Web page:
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Publications [#208454] of Andrew Sherwood

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Papers Published

  1. JW Hughes, L Watkins, JA Blumenthal, C Kuhn, A Sherwood (2004). Depression and anxiety symptoms are related to increased 24-hour urinary norepinephrine excretion among healthy middle-aged women.. Journal of psychosomatic research, 57(4), 353-8. [doi]
    (last updated on 2013/05/16)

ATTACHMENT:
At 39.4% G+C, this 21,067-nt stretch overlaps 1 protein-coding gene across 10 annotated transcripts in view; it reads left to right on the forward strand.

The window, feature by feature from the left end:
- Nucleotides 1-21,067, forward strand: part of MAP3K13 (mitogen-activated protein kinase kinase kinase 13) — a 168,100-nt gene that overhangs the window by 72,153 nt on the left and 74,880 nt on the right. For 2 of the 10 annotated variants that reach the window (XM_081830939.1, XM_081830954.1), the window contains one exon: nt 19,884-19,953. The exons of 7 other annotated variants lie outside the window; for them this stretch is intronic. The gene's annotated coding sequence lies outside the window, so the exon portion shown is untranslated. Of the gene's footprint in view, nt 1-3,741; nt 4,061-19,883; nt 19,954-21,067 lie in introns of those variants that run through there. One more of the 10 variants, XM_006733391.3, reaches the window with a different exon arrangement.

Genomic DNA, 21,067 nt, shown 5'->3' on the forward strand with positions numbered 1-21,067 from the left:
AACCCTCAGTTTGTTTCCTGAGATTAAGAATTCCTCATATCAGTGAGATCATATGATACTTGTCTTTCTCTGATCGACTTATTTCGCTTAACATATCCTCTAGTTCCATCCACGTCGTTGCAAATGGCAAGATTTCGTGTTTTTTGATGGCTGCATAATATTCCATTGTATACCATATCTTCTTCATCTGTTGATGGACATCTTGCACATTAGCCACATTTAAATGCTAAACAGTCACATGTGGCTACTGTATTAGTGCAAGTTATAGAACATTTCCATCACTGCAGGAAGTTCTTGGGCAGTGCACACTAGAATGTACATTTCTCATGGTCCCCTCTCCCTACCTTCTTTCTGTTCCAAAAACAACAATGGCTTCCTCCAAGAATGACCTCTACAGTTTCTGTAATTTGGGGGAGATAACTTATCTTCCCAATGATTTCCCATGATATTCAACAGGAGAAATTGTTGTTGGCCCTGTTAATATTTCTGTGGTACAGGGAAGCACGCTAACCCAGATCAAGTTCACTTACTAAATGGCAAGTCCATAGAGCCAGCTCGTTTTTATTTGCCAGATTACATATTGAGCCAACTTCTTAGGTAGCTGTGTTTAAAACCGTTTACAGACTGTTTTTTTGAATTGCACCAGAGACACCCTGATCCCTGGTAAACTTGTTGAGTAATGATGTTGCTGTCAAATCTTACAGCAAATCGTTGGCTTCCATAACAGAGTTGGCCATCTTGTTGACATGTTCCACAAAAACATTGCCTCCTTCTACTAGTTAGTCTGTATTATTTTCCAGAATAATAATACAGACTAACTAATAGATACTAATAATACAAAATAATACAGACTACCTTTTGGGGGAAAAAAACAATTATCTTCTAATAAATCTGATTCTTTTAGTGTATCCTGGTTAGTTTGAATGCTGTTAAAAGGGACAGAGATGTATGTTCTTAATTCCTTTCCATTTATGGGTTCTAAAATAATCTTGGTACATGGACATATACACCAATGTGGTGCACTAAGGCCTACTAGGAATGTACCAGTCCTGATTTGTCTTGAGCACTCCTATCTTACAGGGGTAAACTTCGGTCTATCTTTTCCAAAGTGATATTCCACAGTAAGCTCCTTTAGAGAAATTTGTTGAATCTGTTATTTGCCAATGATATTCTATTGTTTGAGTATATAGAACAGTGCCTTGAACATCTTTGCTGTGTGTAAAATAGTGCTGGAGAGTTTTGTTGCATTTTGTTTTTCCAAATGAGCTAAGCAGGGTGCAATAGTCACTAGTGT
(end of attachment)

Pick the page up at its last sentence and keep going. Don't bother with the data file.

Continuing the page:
OBJECTIVE: Depression is a risk factor for morbidity and mortality in a variety of populations, and anxiety has also been associated with risk of mortality among cardiac patients. Dysfunction of the autonomic nervous system may be involved in this risk. The primary goal of this study was to evaluate the relationship between levels of self-reported symptoms of depression and anxiety and 24-hour urinary catecholamine excretion. METHODS: Ninety-one women aged 47-55 years were evaluated. Depression symptoms were assessed with the Beck Depression Inventory (BDI) and state anxiety was assessed with the state anxiety portion (SAI) of the Spielberger State-Trait Anxiety Inventory (STAI). Twenty-four hour urine collections were assayed for epinephrine (EPI), norepinephrine (NE) and cortisol (CORT). EPI, NE and CORT were indexed by body surface area to control for individual differences in body size. RESULTS: Higher levels of depression symptoms were associated with increased 24-hour NE excretion (r=.27, P=.009), with depressed women (n=17, BDI scores >/=10) exhibiting an approximately 25% higher rate of urinary NE excretion than women with BDI scores <10 (n=74), P=.007. Higher levels of state anxiety were also related to greater NE excretion (r=.28, P=.01), and CORT excretion was related to both depression (r=.23, P=.02) and anxiety (r=.22, P=.04). Depression and anxiety symptoms were unrelated to urinary EPI excretion. CONCLUSIONS: The current findings that higher levels of depression and anxiety symptoms are related to increased 24-hour urinary NE and CORT excretion among women suggests that depression and anxiety may be associated with increased sympathetic nervous system (SNS) activity, and are consistent with the possibility that SNS activity may play a role in the increased mortality associated with depression in community-dwelling older adults.

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